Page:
There is a prevailing assumption among clinicians that the goal of many left ventricular assist device (LVAD) patients is to ultimately receive a heart transplant, commonly believed to be “the gold standard” of treatment for advanced heart failure.1 However, patients who receive an LVAD on their way to receiving a transplant (i.e., bridge-to-transplant [BTT]) constitute a shrinking minority, with a majority of patients receiving LVAD as “destination therapy” (DT). Whereas clinicians have assumed that the DT designation is involuntary, because of changing health status or other contraindications that effect transplant eligibility, little is understood about circumstances in which DT is elected by choice.
DT patients refer to patients who are not eligible for a heart transplant and for whom an LVAD is the only treatment option beyond comfort-only therapies for end-stage heart failure.2 A BTT LVAD recipient indicates that the patient has undergone LVAD placement but has also been approved and listed to receive heart transplantation.3,4 The assumption that most LVAD patients prefer a heart transplant over DT has significant implications for patient selection committee meetings and medical review boards that assess patient eligibility. For example, a common practice of LVAD health care teams is to try to ameliorate barriers—medical, surgical, and psychosocial—to transplantation with the belief that the patient would want to proceed with a heart transplant were one to become available. These efforts may be undertaken in the absence of understanding the full range of patient preferences with respect to DT versus transplant.
This brief report presents the results of a qualitative exploration of patient attitudes toward LVAD as DT versus BTT, based on interviews designed to assess informational and decisional needs regarding LVAD placement among LVAD patients and their caregivers, eligible LVAD candidates, and decliners of LVAD treatment. Exploration of this topic is important to ensure clinical resources and time are allocated appropriately while also aiding patients and their families make medical decision that are most in line with their values and goals.
Interviews were conducted with 15 LVAD patients (device already implanted with an average of 539 days post-implant), 15 LVAD candidates (approved for LVAD therapy, received education about the LVAD and in the process of making a decision about LVAD placement), 15 LVAD decliners (candidates who initially or persistently declined LVAD placement) and 15 LVAD caregivers (the primary caregiver of an LVAD patient). All patient, candidate, and decliner participants met the following criteria: 1) classified as NYHA Class III and IV; 2) aged between 30 and 85 years old with decision-making capacity; 3) had an acceptable surgical risk/benefit ratio for LVAD implantation with good psychosocial support, coping mechanisms, and financial resources determined by “clearance” from the transplant social worker. LVAD decliners met two additional criteria: 1) they described themselves as declining an LVAD and 2) they met with consultants (e.g., bioethicists, social workers, and psychologists) to address any concerns that may impact their declination. Some decliners only initially declined LVAD therapy and eventually accepted an LVAD (n = 7) and received designations (BTT, n = 4 and DT, n = 3). Every participant belonged to only one group and interviewed caregivers were not recruited as dyads with interviewed LVAD patients.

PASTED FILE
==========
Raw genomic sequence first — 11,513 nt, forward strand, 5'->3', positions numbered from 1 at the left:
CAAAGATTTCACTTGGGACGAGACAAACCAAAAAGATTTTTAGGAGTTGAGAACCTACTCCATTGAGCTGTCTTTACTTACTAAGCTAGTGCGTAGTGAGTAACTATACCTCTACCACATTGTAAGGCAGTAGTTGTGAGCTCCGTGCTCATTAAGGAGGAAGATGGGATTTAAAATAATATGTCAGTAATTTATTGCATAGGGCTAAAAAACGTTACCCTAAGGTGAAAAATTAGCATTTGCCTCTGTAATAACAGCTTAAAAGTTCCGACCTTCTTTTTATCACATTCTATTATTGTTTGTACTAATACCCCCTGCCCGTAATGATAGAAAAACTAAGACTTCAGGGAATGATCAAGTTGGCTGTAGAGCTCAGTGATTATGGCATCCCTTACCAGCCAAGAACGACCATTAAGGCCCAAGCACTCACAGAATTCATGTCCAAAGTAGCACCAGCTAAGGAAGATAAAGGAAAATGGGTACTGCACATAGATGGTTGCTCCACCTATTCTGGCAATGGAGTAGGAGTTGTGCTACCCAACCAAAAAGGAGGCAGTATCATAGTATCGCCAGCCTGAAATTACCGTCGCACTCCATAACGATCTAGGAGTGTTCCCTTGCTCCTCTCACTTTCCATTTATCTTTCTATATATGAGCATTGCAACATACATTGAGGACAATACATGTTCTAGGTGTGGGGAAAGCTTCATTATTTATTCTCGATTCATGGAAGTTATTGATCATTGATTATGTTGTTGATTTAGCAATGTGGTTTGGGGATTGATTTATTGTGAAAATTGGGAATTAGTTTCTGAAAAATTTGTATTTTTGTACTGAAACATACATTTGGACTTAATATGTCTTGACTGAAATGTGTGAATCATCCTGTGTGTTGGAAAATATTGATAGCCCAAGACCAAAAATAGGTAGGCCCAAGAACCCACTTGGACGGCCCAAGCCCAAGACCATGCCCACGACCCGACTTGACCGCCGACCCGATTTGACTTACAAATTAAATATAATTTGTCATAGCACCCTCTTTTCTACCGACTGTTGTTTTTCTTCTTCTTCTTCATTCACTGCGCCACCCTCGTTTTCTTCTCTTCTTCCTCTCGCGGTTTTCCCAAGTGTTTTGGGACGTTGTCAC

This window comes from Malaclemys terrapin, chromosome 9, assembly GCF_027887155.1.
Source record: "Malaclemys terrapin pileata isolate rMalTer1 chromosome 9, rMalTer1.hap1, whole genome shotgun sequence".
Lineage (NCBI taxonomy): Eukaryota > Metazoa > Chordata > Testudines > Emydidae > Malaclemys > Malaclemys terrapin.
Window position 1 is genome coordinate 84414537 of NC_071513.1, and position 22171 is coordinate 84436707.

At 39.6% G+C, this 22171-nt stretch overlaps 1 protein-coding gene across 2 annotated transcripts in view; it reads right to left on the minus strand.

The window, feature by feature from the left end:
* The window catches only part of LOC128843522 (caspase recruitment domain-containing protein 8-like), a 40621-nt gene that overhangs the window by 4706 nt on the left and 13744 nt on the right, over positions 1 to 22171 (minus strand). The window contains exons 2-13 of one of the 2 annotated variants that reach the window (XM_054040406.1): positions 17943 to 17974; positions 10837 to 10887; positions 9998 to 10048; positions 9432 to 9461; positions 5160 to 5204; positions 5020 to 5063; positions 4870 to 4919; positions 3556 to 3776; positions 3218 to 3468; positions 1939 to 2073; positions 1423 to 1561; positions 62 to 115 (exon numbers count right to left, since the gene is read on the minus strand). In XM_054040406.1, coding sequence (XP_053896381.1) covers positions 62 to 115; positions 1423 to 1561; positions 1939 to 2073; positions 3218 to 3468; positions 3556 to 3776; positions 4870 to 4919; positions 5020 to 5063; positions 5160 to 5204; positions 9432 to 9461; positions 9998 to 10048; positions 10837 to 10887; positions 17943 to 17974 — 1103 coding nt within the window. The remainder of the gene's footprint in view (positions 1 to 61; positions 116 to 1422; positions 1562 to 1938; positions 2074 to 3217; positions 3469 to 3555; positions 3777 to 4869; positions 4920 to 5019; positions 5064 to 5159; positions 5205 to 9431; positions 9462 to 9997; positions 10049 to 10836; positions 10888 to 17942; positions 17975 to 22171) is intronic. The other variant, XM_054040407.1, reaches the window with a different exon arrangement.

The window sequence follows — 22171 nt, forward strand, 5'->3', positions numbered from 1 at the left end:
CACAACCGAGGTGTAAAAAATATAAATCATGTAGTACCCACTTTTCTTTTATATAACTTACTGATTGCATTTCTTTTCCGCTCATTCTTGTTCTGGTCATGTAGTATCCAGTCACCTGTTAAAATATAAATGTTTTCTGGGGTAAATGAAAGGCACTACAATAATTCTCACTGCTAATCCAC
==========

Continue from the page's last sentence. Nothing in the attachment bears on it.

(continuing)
Recruitment and Consent Process.
Between February 2014 and November 2014, members of the LVAD clinical team identified participants through patient rosters distributed weekly. All patients, candidates, and decliners who met eligibility requirements were approached by the research team consecutively and asked to participate in in-depth interviews. Caregivers were identified by an LVAD coordinator or social worker and approached consecutively through the same process but requiring they are the primary caregiver of an LVAD patient. For the consent process, a written form was read and signed by all participants and explained verbally by the interviewer. The study was approved by both Institutional Review Boards of the coordinating site (Baylor College of Medicine) and the participating site (Houston Methodist Hospital).
Communication of Risks and Benefits of LVAD Placement
Interview Guide Development and Interviews. Interviewers conducted structured, in-depth interviews using a team developed semistructured interview guide. The research team reviewed the initial guide based on expert opinion, an extensive literature review, and familiarity with the LVAD decision-making process. During the participant enrollment, the interview guide was modified iteratively to evaluate decisional processes and perspectives of participants regarding LVAD therapy. The final interview guide consisted of open-ended questions exploring five prespecified domains consistent with the Ottawa framework on decision-making processes. These interview guides can be found in our previous publications.5,6 Interviews were conducted (by five research staff J.B.B., C.B., E.D., K.K., and L.W.) and used to assess decisional processes and perspectives of LVAD patients, candidates, decliners, and caregivers. Interview transcripts were uploaded and analyzed using ATLAS.ti.